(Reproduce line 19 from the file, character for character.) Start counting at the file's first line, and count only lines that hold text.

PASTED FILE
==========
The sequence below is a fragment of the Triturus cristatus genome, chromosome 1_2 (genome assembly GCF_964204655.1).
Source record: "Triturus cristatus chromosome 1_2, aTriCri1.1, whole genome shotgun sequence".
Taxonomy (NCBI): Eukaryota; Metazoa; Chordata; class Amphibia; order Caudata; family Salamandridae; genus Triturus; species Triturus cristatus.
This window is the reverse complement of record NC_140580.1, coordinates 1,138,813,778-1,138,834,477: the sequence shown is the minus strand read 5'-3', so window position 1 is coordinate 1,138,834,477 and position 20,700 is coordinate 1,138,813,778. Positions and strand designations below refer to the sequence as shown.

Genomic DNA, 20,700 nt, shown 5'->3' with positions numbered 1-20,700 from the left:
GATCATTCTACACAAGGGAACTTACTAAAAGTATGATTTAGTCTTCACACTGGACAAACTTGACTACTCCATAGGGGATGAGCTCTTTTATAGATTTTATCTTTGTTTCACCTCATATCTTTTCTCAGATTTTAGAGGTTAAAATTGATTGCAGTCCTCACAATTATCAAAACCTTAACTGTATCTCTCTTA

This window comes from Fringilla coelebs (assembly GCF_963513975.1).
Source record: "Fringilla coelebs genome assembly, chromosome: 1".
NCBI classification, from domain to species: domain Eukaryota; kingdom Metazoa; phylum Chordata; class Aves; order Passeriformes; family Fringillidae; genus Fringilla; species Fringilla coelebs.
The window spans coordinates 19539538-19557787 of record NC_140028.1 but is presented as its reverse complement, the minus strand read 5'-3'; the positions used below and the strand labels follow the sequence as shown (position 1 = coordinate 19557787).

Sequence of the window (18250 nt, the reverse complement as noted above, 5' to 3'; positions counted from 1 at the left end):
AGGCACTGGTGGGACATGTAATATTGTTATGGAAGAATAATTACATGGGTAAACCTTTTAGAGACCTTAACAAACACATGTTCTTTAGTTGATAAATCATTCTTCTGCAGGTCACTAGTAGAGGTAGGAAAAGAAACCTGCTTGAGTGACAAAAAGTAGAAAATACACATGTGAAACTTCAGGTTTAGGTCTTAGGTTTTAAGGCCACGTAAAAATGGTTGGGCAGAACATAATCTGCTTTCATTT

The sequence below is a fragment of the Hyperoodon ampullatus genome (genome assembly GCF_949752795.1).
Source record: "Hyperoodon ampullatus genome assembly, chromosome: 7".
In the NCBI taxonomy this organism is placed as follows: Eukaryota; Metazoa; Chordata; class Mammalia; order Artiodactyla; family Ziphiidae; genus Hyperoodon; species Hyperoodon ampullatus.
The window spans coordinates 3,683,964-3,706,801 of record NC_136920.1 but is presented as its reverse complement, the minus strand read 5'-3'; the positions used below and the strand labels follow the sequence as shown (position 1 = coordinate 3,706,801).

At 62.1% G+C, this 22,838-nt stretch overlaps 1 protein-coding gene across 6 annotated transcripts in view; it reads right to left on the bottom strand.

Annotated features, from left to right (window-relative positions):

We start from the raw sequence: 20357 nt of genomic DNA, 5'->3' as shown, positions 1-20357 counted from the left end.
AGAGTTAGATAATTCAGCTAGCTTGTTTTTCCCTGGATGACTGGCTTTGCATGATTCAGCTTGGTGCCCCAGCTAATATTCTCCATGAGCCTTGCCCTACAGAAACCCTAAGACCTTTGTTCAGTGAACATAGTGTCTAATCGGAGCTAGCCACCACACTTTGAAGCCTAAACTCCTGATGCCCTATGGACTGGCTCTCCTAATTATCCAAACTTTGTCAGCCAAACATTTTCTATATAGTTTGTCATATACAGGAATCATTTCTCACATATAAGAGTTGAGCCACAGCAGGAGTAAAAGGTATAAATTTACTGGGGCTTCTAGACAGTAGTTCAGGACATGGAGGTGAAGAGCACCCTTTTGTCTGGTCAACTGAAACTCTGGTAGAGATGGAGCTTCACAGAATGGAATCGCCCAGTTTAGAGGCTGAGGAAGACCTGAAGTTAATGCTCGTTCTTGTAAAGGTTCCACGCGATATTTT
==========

We start from the raw sequence: 20357 nt of genomic DNA, 5'->3' as shown, positions 1-20357 counted from the left end.